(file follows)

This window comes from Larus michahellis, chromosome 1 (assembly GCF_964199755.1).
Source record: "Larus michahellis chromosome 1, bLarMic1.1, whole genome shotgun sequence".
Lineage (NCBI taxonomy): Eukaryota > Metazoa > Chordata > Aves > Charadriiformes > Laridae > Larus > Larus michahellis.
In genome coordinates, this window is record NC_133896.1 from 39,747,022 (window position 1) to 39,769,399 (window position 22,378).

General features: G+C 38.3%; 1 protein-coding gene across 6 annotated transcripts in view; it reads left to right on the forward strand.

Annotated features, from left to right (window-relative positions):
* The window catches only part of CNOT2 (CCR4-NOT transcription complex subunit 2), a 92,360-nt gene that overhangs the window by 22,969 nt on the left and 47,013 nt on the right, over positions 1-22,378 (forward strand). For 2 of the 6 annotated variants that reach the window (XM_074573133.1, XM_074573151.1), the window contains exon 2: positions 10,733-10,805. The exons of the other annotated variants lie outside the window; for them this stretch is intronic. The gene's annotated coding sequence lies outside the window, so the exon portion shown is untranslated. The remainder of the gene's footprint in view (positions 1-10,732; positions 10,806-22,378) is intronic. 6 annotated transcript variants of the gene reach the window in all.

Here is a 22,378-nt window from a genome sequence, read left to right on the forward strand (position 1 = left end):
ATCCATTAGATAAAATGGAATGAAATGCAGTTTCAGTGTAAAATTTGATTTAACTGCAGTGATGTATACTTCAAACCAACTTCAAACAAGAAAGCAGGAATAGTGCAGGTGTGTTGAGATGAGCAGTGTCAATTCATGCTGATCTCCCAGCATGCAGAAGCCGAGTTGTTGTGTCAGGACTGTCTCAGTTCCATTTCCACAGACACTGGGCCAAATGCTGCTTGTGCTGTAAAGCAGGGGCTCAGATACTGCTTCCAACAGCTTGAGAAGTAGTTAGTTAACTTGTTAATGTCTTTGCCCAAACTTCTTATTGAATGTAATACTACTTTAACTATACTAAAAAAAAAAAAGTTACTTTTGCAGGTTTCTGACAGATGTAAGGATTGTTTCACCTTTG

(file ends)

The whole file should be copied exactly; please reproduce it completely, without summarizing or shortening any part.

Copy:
This window comes from Larus michahellis, chromosome 1 (assembly GCF_964199755.1).
Source record: "Larus michahellis chromosome 1, bLarMic1.1, whole genome shotgun sequence".
Lineage (NCBI taxonomy): Eukaryota > Metazoa > Chordata > Aves > Charadriiformes > Laridae > Larus > Larus michahellis.
In genome coordinates, this window is record NC_133896.1 from 39,747,022 (window position 1) to 39,769,399 (window position 22,378).

General features: G+C 38.3%; 1 protein-coding gene across 6 annotated transcripts in view; it reads left to right on the forward strand.

Annotated features, from left to right (window-relative positions):
* The window catches only part of CNOT2 (CCR4-NOT transcription complex subunit 2), a 92,360-nt gene that overhangs the window by 22,969 nt on the left and 47,013 nt on the right, over positions 1-22,378 (forward strand). For 2 of the 6 annotated variants that reach the window (XM_074573133.1, XM_074573151.1), the window contains exon 2: positions 10,733-10,805. The exons of the other annotated variants lie outside the window; for them this stretch is intronic. The gene's annotated coding sequence lies outside the window, so the exon portion shown is untranslated. The remainder of the gene's footprint in view (positions 1-10,732; positions 10,806-22,378) is intronic. 6 annotated transcript variants of the gene reach the window in all.

Here is a 22,378-nt window from a genome sequence, read left to right on the forward strand (position 1 = left end):
ATCCATTAGATAAAATGGAATGAAATGCAGTTTCAGTGTAAAATTTGATTTAACTGCAGTGATGTATACTTCAAACCAACTTCAAACAAGAAAGCAGGAATAGTGCAGGTGTGTTGAGATGAGCAGTGTCAATTCATGCTGATCTCCCAGCATGCAGAAGCCGAGTTGTTGTGTCAGGACTGTCTCAGTTCCATTTCCACAGACACTGGGCCAAATGCTGCTTGTGCTGTAAAGCAGGGGCTCAGATACTGCTTCCAACAGCTTGAGAAGTAGTTAGTTAACTTGTTAATGTCTTTGCCCAAACTTCTTATTGAATGTAATACTACTTTAACTATACTAAAAAAAAAAAAGTTACTTTTGCAGGTTTCTGACAGATGTAAGGATTGTTTCACCTTTG